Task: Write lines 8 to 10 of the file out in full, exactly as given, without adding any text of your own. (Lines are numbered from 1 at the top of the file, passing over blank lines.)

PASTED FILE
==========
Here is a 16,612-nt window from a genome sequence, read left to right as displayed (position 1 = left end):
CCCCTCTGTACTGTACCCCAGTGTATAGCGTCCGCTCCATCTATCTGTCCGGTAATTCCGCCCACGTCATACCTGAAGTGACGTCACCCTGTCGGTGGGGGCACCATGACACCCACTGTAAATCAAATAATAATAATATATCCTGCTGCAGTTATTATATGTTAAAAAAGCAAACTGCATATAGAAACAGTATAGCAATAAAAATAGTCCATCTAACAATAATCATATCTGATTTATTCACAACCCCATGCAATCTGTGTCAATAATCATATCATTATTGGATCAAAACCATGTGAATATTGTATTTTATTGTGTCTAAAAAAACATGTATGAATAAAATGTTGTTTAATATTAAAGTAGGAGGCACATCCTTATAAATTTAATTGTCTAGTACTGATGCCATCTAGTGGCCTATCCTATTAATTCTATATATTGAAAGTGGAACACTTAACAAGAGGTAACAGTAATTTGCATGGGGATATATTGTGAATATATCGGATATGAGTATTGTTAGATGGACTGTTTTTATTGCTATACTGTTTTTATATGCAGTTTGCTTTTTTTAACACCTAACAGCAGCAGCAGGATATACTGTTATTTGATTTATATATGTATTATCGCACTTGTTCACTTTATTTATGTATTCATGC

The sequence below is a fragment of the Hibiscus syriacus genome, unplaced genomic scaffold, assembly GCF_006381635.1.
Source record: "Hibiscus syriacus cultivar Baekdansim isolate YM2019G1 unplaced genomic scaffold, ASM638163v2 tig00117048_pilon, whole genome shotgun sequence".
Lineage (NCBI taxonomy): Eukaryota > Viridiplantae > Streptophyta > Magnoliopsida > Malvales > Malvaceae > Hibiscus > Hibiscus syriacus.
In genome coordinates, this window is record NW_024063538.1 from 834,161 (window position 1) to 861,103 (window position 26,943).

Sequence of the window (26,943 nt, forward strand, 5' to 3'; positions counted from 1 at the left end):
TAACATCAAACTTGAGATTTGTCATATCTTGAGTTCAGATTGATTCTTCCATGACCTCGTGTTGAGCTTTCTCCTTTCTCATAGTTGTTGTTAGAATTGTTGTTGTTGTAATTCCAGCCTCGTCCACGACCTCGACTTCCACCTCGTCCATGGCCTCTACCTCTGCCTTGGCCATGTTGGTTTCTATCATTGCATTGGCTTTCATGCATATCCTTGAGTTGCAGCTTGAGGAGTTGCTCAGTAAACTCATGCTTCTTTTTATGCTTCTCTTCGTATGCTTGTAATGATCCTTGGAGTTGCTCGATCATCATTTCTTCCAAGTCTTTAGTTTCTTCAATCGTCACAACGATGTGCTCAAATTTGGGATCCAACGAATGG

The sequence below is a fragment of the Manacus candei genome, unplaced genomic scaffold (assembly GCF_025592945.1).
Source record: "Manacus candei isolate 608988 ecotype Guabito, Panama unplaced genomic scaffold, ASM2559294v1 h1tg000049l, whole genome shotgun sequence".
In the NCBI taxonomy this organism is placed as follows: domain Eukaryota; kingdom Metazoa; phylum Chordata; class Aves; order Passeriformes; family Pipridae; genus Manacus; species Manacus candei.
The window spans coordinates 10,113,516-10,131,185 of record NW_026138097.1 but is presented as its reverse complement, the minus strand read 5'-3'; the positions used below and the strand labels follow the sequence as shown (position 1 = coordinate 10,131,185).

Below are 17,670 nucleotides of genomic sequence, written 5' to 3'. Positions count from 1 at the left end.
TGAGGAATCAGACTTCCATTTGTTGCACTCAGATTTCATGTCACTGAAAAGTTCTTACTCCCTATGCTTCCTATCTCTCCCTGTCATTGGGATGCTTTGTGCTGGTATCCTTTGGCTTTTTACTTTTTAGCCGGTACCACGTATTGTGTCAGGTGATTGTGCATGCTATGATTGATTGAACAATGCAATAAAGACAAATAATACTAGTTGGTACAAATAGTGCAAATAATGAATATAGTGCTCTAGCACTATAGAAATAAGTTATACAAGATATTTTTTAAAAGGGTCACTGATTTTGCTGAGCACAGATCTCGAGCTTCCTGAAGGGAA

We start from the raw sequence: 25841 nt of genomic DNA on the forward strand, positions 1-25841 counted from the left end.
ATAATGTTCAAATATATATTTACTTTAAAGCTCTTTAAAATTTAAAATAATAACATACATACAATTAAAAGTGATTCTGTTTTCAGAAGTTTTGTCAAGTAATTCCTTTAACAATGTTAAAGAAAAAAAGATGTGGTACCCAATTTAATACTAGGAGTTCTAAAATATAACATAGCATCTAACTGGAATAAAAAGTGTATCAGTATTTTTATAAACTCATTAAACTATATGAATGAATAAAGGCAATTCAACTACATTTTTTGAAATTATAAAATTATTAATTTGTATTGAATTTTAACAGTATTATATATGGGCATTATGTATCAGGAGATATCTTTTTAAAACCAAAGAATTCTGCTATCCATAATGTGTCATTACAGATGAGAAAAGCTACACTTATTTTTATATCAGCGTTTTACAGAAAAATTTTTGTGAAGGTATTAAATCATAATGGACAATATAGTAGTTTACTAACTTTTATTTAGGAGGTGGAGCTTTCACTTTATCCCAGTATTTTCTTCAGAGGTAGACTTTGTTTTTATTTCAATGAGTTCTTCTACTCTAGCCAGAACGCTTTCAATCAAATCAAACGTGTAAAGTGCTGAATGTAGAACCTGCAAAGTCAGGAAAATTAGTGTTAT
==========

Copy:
TAACATCAAACTTGAGATTTGTCATATCTTGAGTTCAGATTGATTCTTCCATGACCTCGTGTTGAGCTTTCTCCTTTCTCATAGTTGTTGTTAGAATTGTTGTTGTTGTAATTCCAGCCTCGTCCACGACCTCGACTTCCACCTCGTCCATGGCCTCTACCTCTGCCTTGGCCATGTTGGTTTCTATCATTGCATTGGCTTTCATGCATATCCTTGAGTTGCAGCTTGAGGAGTTGCTCAGTAAACTCATGCTTCTTTTTATGCTTCTCTTCGTATGCTTGTAATGATCCTTGGAGTTGCTCGATCATCATTTCTTCCAAGTCTTTAGTTTCTTCAATCGTCACAACGATGTGCTCAAATTTGGGATCCAACGAATGG

The sequence below is a fragment of the Manacus candei genome, unplaced genomic scaffold (assembly GCF_025592945.1).
Source record: "Manacus candei isolate 608988 ecotype Guabito, Panama unplaced genomic scaffold, ASM2559294v1 h1tg000049l, whole genome shotgun sequence".